Returning to Oxford after his last visit in 2014 for the official opening of the Dickson Poon China Centre at Hugh’s, HRH Prince William came to open Magdalen’s newly-refurbished Longwall library today.

The Duke of Cambridge also stopped at the Weston Library on Broad Street, finishing his tour in the recently constructed Blavatnik School of Government where he was met by a group of fans as well as some protestors led by Martin Dewhirst.

Longwall library had originally been opened by prince William’s great uncle Edward VIII, and cost the college £10.5 million to renovate, a price which became the source of one of the prince’s many jokes on his way across Oxford.

Prince William greeted a small group of students who had helped raise funds for the library at his various stops, and told one of them he was “allergic to Chemistry” as he commented on student life and recalled his own.

Mostly described as a pleasant, cheerful person by those who met him in Oxford, the Duke of Cambridge’s visit also triggered more hostile reactions, in particular on his arrival at the Blavatnik School of Government behind Somerville college.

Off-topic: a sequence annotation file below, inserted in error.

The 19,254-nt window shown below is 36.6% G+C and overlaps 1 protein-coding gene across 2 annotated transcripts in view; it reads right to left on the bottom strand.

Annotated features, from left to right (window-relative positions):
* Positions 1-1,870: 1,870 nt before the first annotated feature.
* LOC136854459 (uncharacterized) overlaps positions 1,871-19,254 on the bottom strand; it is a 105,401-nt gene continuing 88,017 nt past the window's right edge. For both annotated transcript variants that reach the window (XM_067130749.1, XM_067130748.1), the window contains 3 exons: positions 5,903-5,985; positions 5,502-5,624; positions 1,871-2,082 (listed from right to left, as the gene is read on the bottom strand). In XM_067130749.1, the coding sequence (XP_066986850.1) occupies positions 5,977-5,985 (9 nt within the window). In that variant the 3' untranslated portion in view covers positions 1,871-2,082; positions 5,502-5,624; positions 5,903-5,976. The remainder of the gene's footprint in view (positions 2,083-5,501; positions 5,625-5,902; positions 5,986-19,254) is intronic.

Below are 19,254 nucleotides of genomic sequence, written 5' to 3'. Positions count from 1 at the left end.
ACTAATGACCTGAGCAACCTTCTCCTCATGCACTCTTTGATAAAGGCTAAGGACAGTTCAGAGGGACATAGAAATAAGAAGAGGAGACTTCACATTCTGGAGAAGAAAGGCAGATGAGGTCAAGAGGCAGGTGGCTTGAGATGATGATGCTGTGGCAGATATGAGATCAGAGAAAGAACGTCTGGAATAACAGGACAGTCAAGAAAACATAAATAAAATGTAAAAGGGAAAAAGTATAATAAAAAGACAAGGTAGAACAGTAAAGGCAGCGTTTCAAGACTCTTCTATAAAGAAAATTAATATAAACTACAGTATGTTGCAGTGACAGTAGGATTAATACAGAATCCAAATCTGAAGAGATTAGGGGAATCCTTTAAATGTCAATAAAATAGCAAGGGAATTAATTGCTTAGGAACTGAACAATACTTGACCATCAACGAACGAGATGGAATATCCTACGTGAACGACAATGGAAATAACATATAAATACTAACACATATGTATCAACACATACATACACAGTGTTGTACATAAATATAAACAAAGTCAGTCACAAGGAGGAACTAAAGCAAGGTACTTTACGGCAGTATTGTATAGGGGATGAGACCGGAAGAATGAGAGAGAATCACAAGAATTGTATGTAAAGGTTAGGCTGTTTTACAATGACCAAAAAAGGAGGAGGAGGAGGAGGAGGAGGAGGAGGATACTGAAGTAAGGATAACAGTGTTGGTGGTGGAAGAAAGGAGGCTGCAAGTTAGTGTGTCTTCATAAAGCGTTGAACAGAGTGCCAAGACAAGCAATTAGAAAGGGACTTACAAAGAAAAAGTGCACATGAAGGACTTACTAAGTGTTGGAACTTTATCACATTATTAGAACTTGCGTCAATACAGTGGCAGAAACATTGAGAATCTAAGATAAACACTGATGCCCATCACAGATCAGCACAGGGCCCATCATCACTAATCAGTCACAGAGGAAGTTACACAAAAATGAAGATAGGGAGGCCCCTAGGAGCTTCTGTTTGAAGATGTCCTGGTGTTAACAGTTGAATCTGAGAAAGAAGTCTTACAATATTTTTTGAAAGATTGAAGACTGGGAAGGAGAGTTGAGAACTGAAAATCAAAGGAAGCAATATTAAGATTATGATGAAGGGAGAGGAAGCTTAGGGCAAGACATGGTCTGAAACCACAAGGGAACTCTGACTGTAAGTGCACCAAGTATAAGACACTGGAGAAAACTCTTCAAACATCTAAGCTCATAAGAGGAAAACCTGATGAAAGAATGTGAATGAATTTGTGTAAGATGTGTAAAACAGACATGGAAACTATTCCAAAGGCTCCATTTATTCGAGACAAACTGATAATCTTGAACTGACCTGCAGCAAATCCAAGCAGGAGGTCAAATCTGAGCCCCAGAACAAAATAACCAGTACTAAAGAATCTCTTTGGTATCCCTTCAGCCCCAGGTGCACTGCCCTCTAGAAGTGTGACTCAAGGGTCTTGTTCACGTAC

While some students had criticised the British Royal family earlier this week, Martin Dewhirst, an Oxford and LSE alumnus who gave lectures on Russian culture at Glasgow, led a group of protestors outside the modern glass building at 11am, holding a sign

Martin Dewhirst. Photo: Sophie Jordan
Martin Dewhirst. Photo: Sophie Jordan

which read, “due diligence or undue negligence?”

This protest was aimed at the main donor for the funding of the School of Government, Blavatnik, whose fortune and integrity have been questioned in the past. A picket was simultaneously being held by Ilya Zaslavsky in New York, and Dewhirst warned the staff of the School that “less civilised protests” were on their way.